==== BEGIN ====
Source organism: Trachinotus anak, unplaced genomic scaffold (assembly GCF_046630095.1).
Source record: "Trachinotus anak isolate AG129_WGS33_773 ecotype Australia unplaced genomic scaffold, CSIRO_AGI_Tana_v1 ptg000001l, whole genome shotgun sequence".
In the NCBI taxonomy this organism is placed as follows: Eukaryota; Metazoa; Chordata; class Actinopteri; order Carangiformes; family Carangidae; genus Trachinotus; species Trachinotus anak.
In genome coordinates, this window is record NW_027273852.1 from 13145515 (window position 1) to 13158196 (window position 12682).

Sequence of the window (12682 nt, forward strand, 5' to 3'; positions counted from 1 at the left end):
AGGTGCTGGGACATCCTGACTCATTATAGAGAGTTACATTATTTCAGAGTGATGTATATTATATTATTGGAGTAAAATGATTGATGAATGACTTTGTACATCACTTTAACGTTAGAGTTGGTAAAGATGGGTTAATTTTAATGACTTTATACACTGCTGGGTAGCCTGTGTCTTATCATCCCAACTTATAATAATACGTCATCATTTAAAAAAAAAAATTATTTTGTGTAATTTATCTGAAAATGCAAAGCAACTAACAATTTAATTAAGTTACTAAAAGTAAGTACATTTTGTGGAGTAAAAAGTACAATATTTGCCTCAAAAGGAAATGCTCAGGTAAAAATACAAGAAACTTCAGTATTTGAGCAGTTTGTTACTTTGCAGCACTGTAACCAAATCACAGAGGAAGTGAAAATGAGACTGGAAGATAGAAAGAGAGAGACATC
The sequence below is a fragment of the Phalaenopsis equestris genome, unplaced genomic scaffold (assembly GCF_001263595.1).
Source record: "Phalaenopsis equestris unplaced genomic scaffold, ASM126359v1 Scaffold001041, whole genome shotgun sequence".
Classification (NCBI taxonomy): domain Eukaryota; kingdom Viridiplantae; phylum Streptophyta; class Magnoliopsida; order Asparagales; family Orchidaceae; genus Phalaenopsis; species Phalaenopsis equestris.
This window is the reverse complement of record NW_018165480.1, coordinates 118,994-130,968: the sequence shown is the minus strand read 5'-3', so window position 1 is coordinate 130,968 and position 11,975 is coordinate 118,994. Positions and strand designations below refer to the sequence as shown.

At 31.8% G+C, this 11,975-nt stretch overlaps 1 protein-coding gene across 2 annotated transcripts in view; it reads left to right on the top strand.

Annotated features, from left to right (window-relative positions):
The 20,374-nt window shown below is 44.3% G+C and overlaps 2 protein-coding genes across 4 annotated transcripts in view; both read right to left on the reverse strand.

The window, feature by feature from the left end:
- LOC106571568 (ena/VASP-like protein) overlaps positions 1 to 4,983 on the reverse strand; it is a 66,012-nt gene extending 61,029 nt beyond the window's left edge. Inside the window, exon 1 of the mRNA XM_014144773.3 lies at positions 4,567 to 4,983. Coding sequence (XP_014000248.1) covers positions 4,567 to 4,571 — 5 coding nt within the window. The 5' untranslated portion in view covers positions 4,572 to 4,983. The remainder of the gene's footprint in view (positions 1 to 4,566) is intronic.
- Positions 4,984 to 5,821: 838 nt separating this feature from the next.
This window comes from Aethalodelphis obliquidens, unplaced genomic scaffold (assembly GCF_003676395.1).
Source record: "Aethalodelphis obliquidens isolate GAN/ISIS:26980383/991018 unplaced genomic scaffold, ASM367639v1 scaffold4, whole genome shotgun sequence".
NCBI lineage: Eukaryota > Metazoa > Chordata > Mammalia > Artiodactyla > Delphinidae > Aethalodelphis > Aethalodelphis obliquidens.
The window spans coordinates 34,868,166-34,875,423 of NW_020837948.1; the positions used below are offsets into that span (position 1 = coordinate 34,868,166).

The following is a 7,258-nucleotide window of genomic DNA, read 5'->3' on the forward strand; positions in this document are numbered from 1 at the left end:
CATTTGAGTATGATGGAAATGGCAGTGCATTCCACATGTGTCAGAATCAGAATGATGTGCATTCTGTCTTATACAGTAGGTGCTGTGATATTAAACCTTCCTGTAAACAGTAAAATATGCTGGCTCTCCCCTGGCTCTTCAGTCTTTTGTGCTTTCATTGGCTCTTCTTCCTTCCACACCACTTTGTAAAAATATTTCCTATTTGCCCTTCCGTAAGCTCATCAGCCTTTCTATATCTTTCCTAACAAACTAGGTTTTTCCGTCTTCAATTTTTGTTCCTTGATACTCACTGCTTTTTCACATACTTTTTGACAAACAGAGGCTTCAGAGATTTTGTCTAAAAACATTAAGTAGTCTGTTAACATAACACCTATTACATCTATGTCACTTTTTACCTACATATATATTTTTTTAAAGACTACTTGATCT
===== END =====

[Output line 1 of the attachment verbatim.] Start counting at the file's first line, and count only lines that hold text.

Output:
Source organism: Trachinotus anak, unplaced genomic scaffold (assembly GCF_046630095.1).